Coronavirus booster vaccine: 'Important' NHS update on Covid booster for the over-40s

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    This means that all people aged 40 to 49 years old who have not previously been eligible will soon be able to book an appointment for a booster. A coronavirus booster vaccine dose helps improve the protection you have from your first two doses of the vaccine. This comes as Prime Minister Boris Johnson pleaded with Britons to get their booster jab to protect against coronavirus amid “climbing” Covid cases.

    The NHS website notes that there is an “important” update on its booster information.

    It says that all people aged 40 to 49 years old who have not previously been eligible will soon be able to book an appointment for a booster dose using the NHS service.

    The health body says: “We will update this site with more information when these appointments are available to book. We expect this to be from Monday 22 November 2021.”

    At the moment you can use the service to book an appointment for a booster dose if it’s been 152 days since your second dose and you’re aged 50 and over, or are aged 16 and over with a health condition that puts you at high risk from COVID-19.

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    Speaking at a press conference on Monday, Prime Minister Boris Johnson urged the over 50s and 60s in the UK to get their booster shots amid “climbing” cases of the virus.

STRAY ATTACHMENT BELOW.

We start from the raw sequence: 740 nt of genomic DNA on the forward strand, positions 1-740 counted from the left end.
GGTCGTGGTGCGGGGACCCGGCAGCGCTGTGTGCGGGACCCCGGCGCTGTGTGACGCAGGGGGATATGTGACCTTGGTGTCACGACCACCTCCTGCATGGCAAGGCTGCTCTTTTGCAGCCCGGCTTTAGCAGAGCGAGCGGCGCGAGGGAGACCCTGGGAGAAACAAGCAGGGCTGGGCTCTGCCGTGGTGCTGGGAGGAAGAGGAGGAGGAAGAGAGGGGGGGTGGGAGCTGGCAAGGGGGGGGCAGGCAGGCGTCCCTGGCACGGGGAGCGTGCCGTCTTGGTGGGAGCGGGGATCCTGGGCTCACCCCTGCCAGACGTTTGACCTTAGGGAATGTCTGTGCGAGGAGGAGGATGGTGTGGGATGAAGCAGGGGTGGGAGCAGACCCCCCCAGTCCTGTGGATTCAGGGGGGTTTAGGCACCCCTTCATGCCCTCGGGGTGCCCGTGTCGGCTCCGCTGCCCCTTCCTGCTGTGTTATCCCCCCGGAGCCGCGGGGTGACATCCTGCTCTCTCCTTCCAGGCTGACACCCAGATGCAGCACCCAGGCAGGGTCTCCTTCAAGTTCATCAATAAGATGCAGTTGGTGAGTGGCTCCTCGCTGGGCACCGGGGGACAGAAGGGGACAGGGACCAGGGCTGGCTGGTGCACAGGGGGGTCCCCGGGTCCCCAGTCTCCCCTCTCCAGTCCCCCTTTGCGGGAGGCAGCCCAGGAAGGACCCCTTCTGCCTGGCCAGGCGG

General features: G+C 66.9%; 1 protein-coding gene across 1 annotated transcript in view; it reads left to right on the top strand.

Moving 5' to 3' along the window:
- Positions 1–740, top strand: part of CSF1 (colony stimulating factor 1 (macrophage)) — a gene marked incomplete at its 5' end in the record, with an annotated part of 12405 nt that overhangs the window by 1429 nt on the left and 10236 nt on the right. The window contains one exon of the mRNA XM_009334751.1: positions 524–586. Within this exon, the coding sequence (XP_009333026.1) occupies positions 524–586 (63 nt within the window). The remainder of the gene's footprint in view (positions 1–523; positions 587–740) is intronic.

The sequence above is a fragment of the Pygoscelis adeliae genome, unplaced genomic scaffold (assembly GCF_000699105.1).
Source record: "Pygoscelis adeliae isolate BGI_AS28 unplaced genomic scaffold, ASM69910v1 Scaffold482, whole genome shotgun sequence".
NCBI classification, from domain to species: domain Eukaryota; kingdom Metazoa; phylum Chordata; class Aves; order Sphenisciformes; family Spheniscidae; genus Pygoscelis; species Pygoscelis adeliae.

As well as booster jabs becoming available for the over 40s, he has said that 16 and 17-year-olds will be offered a second vaccination.

    The Prime Minister emphasised this importance, saying “we need to see those 50-plus groups and the 60-plus groups” to come forward and get their booster jabs.

    This is partially because this age group can “very, very easily” end up in hospital.

    Currently, you can get your booster dose at a walk-in COVID-19 vaccination site if you had your second dose at least six months ago and you are in a certain group.

    These groups include those aged 50 and over, aged 16 and over with a health condition that puts you at high risk from COVID-19, or if you are a frontline health or social care worker.

    Most people will be offered a booster dose of the Pfizer/BioNTech vaccine or Moderna vaccine, though some people may be offered a booster dose of the Oxford/AstraZeneca vaccine if they cannot have the Pfizer/BioNTech or Moderna vaccine.

    The Government notes that recent UK and international data have provided early signs of a slight fall in the levels of protection against severe disease from the primary doses, in those who had their initial vaccines a long time ago.

    The NHS notes that as with all medicines, the COVID-19 vaccines can cause side effects, but not everyone gets them.

    Indeed, as with your previous dose, the NHS says that common side effects are the same for all COVID-19 vaccines used in the UK, and include:

    • Having a painful, heavy feeling and tenderness in the arm where you had your injection – this tends to be worst around one to two days after the vaccine
    • General aches, or mild flu-like symptoms

    You can rest and take paracetamol to help make you feel better.



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